Dissertation/Thesis Abstract

Assessing police-citizen communication by identifying perceptions of community policing styles and effectiveness
by Ward, Kyle L., D.M., University of Phoenix, 2013, 168; 3570216
Abstract (Summary)

Community policing is a philosophy that promotes mutual partnerships between the police and community members to address public safety issues (Traina, 2010). When community policing is successful, it can reduce crime by allowing the police and public to share ideas and programs (Somerville, 2009). Traditional law enforcement is largely a reactive process with its primary focus on emergency response rather than seeking solutions to prevent or reduce crime (Sun & Triplett, 2008). The general problem has been the existence of police-citizen communication barriers that hinder the prevention, reduction, and solving of crimes. The specific problem is that police-citizen communications/relations have prevented the understanding, use, and effectiveness of community policing efforts (Schneider, Rowell, & Bezdikian, 2003). As the Bureau of Justice Statistics (2003) stated, 37% of residents in 12 cities reported seeing police interacting with neighborhood members, and only 24% of respondents observed police implementing crime-prevention and community participation activities. The purpose of this nonexperimental, quantitative research study was to analyze the difference, if any, between police and citizens’ perceptions of community policing styles and effectiveness in Clark County, Nevada. The results of this study revealed a generalized need for improving the understanding, use, and efficiency of community policing programs.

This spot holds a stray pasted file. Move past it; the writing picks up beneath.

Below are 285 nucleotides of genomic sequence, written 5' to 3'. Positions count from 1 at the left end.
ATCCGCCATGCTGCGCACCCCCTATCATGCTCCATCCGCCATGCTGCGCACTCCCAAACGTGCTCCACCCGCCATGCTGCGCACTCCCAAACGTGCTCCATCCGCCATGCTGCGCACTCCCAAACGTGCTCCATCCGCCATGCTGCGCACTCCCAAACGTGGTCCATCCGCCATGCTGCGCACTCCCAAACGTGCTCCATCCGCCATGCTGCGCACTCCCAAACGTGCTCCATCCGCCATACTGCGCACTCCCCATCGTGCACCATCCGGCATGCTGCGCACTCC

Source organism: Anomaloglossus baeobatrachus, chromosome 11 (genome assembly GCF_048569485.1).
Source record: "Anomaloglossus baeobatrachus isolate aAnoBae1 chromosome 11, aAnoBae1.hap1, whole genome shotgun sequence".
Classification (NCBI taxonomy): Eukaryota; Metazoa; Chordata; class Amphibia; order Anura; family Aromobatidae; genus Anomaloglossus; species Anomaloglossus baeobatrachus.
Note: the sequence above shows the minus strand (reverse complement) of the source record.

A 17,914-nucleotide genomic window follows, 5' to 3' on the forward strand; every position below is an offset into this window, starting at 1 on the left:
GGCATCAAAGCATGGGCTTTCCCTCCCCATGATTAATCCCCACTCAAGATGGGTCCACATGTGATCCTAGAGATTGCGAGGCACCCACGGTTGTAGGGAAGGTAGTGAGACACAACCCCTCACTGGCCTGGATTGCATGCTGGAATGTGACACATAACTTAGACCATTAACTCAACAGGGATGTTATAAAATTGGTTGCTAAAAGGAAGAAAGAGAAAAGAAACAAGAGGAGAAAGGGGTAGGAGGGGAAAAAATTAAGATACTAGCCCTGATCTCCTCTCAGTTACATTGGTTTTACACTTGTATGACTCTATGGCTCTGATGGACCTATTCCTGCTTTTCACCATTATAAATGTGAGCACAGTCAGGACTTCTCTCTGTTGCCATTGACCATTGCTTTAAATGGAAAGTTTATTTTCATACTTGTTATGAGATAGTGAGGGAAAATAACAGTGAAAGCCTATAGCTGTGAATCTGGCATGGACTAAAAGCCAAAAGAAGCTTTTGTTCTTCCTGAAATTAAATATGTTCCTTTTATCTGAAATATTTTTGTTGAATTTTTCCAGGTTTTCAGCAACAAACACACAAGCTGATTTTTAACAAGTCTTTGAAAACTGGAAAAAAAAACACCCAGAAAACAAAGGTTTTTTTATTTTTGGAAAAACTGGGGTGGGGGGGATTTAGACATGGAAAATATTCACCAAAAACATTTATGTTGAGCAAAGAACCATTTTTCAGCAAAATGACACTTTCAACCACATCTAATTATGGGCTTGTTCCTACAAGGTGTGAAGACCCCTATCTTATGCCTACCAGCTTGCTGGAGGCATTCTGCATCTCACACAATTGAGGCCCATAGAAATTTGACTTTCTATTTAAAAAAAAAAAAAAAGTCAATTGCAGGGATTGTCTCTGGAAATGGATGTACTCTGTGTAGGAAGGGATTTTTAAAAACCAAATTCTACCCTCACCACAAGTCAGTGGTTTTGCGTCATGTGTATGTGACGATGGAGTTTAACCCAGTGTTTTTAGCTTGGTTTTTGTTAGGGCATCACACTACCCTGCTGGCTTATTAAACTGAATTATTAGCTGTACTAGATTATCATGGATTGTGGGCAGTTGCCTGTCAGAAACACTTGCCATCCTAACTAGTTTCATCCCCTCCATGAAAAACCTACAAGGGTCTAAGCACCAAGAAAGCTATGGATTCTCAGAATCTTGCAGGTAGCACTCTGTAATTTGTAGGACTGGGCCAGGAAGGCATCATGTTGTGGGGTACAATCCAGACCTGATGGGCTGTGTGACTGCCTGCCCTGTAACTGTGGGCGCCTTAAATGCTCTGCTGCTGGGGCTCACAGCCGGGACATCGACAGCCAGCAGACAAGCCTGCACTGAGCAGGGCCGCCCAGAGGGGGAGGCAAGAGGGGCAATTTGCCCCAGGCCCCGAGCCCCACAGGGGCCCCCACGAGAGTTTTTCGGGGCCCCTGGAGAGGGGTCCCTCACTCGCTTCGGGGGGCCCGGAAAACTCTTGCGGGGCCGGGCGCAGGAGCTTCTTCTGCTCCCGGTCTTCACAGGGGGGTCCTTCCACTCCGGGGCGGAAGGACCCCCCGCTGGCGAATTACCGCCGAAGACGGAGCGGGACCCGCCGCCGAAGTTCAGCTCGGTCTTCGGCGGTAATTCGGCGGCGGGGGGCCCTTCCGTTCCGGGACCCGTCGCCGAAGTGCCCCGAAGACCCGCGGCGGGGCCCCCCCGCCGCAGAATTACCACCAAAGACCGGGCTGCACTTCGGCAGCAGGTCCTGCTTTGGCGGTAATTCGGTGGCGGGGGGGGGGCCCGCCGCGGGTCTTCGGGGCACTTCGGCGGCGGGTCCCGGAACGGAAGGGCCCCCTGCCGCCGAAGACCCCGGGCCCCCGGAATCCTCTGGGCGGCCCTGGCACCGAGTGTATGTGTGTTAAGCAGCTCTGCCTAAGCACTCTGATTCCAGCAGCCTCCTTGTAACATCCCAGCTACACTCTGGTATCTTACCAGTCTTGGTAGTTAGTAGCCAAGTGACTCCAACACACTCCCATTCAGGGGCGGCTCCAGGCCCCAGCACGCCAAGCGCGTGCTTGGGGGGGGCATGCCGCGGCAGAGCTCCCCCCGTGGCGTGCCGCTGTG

Indexing (document details)
Advisor: Fox, Theresa
Commitee: Fitzjarrell, Shauna, Garski, Sara
School: University of Phoenix
Department: Management
School Location: United States -- Arizona
Source: DAI-A 74/09(E), Dissertation Abstracts International
Source Type: DISSERTATION
Subjects: Social research, Communication, Criminology
Keywords: Community policing, Crime, Law enforcement, Police-citizen communication
Publication Number: 3570216
ISBN: 978-1-303-13169-1
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